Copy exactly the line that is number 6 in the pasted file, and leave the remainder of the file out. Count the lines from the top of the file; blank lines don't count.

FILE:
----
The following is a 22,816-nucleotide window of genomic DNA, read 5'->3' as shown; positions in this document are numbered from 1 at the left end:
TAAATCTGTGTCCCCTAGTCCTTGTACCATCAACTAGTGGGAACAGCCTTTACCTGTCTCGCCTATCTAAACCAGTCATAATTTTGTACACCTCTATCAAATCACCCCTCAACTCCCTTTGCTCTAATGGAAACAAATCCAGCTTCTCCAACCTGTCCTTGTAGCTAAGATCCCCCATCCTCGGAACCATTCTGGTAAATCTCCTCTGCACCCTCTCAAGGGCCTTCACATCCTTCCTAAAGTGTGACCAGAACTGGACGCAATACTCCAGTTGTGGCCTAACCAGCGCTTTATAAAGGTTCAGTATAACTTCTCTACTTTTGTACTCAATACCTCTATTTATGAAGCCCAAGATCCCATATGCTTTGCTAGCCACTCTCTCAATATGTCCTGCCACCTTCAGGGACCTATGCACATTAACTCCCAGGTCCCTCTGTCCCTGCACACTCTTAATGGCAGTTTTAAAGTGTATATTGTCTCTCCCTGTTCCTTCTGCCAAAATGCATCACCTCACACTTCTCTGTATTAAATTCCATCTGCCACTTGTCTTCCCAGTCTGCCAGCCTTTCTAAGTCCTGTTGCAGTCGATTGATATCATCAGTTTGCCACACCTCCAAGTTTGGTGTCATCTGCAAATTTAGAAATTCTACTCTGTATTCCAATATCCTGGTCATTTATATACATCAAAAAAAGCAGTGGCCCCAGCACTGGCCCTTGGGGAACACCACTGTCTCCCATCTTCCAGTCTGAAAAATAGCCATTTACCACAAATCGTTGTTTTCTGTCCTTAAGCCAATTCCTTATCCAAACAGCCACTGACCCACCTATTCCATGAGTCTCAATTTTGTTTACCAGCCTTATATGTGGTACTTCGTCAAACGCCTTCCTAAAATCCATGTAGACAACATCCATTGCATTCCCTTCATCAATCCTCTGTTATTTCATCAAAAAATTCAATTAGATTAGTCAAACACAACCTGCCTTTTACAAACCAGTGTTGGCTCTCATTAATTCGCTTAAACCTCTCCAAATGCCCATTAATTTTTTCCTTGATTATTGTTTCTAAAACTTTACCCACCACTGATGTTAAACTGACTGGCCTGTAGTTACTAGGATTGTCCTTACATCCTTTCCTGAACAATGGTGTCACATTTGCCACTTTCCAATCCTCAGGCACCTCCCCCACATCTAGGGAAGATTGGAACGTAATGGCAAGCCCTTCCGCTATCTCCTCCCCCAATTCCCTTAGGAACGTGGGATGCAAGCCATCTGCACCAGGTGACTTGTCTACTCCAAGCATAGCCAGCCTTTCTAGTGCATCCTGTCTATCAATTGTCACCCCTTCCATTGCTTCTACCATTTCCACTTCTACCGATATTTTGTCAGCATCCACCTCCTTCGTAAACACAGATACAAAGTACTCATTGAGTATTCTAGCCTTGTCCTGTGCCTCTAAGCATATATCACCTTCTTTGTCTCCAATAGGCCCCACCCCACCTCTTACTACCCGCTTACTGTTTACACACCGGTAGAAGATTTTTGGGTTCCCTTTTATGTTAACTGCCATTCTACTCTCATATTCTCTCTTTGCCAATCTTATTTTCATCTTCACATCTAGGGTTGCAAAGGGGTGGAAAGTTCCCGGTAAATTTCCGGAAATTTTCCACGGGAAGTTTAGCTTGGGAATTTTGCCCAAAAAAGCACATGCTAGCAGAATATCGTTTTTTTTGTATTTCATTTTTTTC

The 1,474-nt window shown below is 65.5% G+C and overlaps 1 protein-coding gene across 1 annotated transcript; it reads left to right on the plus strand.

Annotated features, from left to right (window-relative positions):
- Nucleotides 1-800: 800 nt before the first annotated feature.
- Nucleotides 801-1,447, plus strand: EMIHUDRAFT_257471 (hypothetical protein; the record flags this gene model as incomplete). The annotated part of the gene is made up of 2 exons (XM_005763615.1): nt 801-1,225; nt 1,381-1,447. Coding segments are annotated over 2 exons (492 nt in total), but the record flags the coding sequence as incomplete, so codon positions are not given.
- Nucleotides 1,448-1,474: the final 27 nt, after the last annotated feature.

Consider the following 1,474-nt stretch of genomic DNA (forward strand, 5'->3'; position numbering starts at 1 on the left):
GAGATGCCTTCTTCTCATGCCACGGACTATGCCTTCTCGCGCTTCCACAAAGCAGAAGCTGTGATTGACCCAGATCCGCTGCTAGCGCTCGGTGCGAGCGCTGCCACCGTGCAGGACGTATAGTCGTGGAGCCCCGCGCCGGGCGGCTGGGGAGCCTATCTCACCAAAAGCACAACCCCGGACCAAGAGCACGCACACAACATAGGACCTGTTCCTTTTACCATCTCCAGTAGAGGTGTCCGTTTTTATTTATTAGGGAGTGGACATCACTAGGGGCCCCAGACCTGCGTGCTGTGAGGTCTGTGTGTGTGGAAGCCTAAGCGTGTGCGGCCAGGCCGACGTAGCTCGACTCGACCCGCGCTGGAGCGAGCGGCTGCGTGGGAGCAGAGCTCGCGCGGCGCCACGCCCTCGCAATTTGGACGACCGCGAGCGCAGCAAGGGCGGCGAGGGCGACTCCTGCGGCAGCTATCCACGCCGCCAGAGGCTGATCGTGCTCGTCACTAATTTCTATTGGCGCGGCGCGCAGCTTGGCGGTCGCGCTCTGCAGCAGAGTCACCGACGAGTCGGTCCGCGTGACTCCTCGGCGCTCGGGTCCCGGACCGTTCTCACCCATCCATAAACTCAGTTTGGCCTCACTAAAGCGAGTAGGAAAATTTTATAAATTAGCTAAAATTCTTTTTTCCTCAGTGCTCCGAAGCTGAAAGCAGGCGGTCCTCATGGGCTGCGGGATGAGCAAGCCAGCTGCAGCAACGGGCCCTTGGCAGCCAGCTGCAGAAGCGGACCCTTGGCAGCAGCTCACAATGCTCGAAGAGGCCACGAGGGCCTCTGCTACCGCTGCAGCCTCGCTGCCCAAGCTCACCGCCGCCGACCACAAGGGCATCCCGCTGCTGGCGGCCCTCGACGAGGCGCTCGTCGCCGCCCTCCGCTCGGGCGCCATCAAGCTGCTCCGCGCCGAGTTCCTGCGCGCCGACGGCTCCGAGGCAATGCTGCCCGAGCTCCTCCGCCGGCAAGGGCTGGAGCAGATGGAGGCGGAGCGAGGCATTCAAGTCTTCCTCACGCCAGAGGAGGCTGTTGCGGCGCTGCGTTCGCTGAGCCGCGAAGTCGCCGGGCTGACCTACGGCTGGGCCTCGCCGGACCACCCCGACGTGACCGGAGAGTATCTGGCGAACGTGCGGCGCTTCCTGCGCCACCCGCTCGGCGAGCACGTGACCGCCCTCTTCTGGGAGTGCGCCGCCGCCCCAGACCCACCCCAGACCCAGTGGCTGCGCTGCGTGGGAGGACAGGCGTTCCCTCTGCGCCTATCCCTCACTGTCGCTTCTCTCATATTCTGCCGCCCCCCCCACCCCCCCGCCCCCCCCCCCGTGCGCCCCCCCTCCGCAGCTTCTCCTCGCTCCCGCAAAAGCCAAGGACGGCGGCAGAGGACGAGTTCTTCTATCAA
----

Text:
- Nucleotides 801-1,447, plus strand: EMIHUDRAFT_257471 (hypothetical protein; the record flags this gene model as incomplete). The annotated part of the gene is made up of 2 exons (XM_005763615.1): nt 801-1,225; nt 1,381-1,447. Coding segments are annotated over 2 exons (492 nt in total), but the record flags the coding sequence as incomplete, so codon positions are not given.